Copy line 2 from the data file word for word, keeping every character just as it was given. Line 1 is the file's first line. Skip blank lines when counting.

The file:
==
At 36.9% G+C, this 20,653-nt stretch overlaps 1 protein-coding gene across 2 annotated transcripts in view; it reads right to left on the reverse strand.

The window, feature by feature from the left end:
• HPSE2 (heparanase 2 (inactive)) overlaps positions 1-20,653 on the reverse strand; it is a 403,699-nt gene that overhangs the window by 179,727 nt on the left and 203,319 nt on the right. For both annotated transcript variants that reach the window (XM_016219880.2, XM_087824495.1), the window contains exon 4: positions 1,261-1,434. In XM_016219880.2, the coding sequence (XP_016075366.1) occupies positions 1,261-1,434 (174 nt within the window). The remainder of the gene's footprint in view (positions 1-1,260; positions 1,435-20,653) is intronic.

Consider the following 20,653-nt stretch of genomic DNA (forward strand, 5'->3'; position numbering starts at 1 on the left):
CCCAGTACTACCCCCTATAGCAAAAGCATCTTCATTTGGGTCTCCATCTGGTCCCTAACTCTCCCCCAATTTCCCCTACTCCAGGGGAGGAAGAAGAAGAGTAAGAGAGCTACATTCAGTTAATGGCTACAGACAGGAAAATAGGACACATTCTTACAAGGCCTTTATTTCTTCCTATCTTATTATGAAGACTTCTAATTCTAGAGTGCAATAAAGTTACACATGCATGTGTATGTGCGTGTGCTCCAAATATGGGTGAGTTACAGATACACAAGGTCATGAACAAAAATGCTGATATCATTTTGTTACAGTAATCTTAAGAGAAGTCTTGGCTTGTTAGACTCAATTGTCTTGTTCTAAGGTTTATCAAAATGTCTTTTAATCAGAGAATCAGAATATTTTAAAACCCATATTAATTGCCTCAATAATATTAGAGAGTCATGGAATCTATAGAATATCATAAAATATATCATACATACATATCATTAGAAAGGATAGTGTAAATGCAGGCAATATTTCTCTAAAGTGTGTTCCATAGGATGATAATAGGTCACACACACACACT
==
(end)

The window, feature by feature from the left end: